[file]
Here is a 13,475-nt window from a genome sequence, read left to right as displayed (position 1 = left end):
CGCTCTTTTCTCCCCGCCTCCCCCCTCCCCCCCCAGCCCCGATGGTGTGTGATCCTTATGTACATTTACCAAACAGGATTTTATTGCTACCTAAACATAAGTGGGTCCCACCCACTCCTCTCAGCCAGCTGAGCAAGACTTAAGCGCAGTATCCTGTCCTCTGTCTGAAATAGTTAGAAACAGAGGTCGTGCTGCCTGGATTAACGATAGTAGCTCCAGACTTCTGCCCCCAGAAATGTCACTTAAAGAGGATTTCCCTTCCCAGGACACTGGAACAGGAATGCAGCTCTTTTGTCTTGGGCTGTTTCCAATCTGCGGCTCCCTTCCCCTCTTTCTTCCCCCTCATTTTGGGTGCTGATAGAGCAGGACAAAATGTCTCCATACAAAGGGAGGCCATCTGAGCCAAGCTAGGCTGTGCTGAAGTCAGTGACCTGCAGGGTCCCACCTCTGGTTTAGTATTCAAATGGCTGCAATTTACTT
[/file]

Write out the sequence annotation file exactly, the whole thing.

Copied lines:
Here is a 13,475-nt window from a genome sequence, read left to right as displayed (position 1 = left end):
CGCTCTTTTCTCCCCGCCTCCCCCCTCCCCCCCCAGCCCCGATGGTGTGTGATCCTTATGTACATTTACCAAACAGGATTTTATTGCTACCTAAACATAAGTGGGTCCCACCCACTCCTCTCAGCCAGCTGAGCAAGACTTAAGCGCAGTATCCTGTCCTCTGTCTGAAATAGTTAGAAACAGAGGTCGTGCTGCCTGGATTAACGATAGTAGCTCCAGACTTCTGCCCCCAGAAATGTCACTTAAAGAGGATTTCCCTTCCCAGGACACTGGAACAGGAATGCAGCTCTTTTGTCTTGGGCTGTTTCCAATCTGCGGCTCCCTTCCCCTCTTTCTTCCCCCTCATTTTGGGTGCTGATAGAGCAGGACAAAATGTCTCCATACAAAGGGAGGCCATCTGAGCCAAGCTAGGCTGTGCTGAAGTCAGTGACCTGCAGGGTCCCACCTCTGGTTTAGTATTCAAATGGCTGCAATTTACTT